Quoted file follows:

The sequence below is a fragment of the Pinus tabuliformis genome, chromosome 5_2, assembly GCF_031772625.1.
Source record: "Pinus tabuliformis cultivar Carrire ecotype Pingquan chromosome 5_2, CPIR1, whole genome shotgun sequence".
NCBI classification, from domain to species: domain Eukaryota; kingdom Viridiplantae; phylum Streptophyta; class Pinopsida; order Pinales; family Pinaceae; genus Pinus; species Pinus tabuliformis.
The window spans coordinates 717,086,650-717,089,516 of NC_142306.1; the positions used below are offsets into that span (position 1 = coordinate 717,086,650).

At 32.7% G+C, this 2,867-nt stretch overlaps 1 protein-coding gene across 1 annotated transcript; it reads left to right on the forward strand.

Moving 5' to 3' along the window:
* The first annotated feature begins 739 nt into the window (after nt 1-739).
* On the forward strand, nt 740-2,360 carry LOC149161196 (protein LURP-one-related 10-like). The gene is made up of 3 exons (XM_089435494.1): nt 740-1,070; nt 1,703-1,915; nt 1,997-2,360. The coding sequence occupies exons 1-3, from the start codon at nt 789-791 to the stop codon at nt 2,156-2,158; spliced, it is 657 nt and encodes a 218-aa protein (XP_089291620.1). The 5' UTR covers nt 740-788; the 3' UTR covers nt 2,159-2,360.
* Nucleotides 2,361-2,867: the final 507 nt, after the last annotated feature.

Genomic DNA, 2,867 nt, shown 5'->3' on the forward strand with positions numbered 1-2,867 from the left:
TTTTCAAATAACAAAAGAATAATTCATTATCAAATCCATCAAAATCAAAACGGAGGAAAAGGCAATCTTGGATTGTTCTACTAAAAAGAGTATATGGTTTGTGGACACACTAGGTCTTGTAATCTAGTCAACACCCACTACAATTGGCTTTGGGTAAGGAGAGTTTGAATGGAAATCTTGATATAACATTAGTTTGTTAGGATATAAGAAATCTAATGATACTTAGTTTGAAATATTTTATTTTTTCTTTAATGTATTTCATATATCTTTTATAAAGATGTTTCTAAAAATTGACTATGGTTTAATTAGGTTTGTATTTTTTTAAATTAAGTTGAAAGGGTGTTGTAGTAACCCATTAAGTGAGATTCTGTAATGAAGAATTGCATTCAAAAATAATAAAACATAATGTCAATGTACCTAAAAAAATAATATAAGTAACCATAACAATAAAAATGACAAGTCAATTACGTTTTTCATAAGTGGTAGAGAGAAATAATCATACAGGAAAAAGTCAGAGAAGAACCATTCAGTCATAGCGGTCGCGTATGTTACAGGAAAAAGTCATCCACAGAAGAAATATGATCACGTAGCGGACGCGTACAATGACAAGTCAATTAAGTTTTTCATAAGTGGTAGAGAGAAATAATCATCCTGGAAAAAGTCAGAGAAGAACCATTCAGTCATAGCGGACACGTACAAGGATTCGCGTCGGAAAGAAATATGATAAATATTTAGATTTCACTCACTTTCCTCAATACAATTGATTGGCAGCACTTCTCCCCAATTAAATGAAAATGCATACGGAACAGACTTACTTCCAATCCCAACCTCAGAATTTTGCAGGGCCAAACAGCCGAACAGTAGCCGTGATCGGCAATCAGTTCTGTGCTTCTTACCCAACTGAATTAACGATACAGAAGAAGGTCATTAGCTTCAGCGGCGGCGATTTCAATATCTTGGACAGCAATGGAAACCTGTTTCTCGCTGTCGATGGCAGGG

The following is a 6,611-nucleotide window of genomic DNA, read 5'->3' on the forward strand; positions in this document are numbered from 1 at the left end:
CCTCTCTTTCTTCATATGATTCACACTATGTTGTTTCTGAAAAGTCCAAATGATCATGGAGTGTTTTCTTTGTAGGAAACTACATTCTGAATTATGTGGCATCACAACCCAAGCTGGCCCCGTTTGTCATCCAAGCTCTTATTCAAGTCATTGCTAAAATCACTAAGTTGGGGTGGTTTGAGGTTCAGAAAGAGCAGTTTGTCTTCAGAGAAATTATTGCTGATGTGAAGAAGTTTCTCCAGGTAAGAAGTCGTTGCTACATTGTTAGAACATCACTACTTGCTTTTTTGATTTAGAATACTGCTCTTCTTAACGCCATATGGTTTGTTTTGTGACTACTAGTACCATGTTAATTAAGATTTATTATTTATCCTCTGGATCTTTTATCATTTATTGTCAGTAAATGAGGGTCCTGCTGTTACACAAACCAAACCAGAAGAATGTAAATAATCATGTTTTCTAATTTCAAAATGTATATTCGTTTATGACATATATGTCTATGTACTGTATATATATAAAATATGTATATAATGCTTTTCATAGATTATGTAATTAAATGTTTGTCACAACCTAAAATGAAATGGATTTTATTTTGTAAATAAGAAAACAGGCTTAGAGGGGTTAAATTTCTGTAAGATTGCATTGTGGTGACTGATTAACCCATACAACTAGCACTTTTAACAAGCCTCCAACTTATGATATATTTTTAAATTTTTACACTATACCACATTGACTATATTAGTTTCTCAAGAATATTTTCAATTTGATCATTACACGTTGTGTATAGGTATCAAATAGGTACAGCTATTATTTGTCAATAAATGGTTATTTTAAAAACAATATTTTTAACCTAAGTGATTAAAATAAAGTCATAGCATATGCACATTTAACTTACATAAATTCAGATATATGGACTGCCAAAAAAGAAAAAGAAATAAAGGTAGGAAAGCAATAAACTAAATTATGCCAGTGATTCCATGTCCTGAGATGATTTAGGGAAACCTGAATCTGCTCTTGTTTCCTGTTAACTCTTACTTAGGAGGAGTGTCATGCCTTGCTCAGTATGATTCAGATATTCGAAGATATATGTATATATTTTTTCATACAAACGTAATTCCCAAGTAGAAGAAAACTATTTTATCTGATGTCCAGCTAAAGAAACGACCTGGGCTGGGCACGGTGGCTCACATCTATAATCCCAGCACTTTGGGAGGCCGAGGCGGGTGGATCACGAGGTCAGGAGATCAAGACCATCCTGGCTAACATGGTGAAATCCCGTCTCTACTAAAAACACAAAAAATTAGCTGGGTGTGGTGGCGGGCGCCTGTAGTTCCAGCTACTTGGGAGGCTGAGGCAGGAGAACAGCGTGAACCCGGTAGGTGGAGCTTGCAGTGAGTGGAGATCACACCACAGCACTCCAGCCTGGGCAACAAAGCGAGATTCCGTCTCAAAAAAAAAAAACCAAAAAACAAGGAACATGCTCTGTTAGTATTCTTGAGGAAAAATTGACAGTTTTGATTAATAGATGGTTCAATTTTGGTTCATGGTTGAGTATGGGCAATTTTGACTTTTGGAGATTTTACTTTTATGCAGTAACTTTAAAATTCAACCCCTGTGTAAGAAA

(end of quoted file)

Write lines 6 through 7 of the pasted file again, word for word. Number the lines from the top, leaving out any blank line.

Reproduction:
Moving 5' to 3' along the window:
* The first annotated feature begins 739 nt into the window (after nt 1-739).